Top News

Exploits Valley Salmon Festival moving in a new direction

A new direction for the Exploits Valley Salmon Festival will see a stronger focus on Newfoundland and Labrador’s musical talent and family friendly events. Grand Falls-Windsor Councillor Shawn Feener said while downsized compared to its mega concerts days, he’s hopeful having something to offer everyone will make it a successful festival
A new direction for the Exploits Valley Salmon Festival will see a stronger focus on Newfoundland and Labrador’s musical talent and family friendly events. Grand Falls-Windsor Councillor Shawn Feener said while downsized compared to its mega concerts days, he’s hopeful having something to offer everyone will make it a successful festival - Adam Randell

This year’s salmon festival will be going in a completely different direction than in previous years.

So much so, the Centennial Field stage in Grand Falls-Windsor won’t even be prepared. 

Music NL executive director Glenda Tulk is pleased the Exploits Valley Salmon Festival will be showcasing Newfoundland and Labrador talent, as it provides the 28 acts lined up with great provincial exposure.
Music NL executive director Glenda Tulk is pleased the Exploits Valley Salmon Festival will be showcasing Newfoundland and Labrador talent, as it provides the 28 acts lined up with great provincial exposure.

There’ll still be plenty of music, but the five-day festival will place focus on offering something for everyone.

There’ll be 28 provincial acts, a comedy act and a kid show, lined up in partnership with Music NL.

But there’ll also be a wing night, family game night, pub crawl, singer song writers circle, white water rafting, an open house at the Salmonid Interpretation Centre, a bike parade and the traditional salmon dinner, amongst other events.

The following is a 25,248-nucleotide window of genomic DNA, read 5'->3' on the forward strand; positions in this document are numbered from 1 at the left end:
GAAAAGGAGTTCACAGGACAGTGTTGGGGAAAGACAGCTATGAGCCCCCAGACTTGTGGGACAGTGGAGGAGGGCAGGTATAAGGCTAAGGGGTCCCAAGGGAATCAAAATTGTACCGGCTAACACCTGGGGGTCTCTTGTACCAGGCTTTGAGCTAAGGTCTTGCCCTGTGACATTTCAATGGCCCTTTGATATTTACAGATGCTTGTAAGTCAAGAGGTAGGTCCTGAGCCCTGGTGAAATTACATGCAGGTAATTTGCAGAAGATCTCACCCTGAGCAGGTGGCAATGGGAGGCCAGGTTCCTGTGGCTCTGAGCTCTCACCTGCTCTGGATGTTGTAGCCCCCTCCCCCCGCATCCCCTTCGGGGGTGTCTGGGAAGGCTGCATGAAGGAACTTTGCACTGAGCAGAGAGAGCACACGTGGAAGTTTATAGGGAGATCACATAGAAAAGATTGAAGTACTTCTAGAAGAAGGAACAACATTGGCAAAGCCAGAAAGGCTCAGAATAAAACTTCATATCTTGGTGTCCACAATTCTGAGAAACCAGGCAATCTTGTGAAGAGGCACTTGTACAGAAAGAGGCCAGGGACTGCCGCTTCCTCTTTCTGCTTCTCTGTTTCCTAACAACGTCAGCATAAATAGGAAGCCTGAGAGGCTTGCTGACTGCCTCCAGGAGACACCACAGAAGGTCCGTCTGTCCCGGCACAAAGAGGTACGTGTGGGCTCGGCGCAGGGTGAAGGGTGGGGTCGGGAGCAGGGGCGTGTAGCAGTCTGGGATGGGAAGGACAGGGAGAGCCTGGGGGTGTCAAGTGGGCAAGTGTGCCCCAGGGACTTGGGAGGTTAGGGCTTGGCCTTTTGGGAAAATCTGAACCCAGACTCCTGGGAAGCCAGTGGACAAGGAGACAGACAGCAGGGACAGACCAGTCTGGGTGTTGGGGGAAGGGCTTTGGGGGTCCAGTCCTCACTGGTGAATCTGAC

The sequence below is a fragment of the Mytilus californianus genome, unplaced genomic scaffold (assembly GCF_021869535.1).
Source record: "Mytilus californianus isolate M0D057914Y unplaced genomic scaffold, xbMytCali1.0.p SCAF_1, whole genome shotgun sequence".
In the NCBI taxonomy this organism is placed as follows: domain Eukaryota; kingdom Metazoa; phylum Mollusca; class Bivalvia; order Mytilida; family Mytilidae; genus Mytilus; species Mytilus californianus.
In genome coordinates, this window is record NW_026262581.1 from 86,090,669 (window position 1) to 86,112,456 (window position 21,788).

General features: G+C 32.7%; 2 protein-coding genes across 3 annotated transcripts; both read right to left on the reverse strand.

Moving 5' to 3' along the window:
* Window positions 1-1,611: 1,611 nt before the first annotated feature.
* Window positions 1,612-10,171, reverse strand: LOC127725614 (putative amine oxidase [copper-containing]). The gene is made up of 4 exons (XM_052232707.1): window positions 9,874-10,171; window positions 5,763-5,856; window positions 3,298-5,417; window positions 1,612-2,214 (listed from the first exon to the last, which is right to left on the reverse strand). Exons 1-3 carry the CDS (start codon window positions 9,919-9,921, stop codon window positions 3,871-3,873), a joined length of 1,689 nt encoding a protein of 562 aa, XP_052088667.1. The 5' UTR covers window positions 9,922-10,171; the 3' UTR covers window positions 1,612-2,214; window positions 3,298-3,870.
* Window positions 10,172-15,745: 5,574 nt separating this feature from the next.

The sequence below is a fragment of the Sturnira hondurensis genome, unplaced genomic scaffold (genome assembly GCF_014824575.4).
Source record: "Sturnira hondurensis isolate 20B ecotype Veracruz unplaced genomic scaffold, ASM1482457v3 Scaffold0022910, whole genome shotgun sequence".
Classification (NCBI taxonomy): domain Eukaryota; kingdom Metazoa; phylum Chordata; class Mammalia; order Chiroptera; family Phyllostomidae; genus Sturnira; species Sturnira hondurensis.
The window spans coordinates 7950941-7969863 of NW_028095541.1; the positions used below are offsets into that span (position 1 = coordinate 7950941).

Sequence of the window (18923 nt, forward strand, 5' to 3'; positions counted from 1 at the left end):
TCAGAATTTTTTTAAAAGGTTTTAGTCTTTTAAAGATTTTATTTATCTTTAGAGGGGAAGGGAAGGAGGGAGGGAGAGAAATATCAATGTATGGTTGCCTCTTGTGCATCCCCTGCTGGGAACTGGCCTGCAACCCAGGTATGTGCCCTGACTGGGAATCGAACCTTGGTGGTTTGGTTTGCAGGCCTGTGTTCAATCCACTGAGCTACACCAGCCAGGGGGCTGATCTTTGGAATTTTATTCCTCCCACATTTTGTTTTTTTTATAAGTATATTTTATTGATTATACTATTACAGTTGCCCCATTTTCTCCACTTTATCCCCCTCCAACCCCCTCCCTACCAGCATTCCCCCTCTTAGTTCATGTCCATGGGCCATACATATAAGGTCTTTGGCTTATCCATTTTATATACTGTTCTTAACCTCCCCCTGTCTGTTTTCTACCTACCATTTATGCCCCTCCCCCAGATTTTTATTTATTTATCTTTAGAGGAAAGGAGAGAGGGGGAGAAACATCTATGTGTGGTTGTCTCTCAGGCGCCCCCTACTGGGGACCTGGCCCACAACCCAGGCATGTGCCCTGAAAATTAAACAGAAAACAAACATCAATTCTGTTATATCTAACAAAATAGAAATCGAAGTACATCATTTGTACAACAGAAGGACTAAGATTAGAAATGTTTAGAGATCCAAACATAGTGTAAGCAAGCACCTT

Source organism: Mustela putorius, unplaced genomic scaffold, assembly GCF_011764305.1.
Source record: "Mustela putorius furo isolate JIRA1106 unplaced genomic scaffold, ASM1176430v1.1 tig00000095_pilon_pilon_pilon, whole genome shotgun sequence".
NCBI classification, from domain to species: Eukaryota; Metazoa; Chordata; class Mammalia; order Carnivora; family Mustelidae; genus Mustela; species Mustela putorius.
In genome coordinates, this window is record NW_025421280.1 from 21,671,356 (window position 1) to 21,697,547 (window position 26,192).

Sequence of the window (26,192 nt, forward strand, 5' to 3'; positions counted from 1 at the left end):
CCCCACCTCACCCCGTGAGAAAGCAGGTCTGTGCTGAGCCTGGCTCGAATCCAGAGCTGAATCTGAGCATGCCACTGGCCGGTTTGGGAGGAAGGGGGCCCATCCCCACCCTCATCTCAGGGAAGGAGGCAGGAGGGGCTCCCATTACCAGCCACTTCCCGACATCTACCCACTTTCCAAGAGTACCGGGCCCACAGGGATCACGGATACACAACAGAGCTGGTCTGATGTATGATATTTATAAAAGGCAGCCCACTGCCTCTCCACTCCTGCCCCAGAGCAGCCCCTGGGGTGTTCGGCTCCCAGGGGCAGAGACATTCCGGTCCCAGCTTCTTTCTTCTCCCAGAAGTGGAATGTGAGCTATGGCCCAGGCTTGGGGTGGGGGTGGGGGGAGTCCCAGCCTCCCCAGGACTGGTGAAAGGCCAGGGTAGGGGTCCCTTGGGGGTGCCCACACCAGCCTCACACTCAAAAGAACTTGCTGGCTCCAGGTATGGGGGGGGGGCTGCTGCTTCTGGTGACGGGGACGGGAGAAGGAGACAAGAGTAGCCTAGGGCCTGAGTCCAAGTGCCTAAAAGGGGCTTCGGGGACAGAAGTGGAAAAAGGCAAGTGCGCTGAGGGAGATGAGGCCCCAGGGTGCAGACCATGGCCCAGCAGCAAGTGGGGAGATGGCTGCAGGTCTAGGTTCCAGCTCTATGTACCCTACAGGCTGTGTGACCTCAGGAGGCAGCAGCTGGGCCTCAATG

The main musical showcase — Irish Descendants, Mallory Johnson, Earl and Coffin, Rum Ragged and the Chris Feener Band — will be hosted at the arena.

The decision to downsize was a financial one, said Councillor Shawn Feener, who was on hand for the announcement May 13.

The festival had been losing money for some time, and high-end acts were running in excess of $100,000.

“Just to prepare the stage, the cost of the lighting, the cost would have been close to $100,000,” he said. “The last three years we were in the red. It was time to sit back and re-evaluate where we were going.”

The new format, Feener said, is looking to cost the town less than $200,000.

He doesn’t see Salmon Festival getting the same response from people who attended the mega concert days, but feels a smaller, more locally catered event still being successful.

“A lot of these acts are followed by people across the province,” he said. “So we are looking at bringing in people from the east coast and west coast as well, but we are shooting for a central Newfoundland festival.”

Glenda Tulk, executive director for Music NL, is pleased to see Grand Falls-Windsor going back to a true festival format.

She feels it provides Newfoundland and Labrador acts with a great venue outside of the Avalon.

“It’s great exposure, because (acts) don’t get a chance to play these market places very often, hopefully it will mean more bookings and that will work out in other forms of revenue for them,” she said.

A full schedule of events can be found at www.evsalmonfestival.com

Recent Stories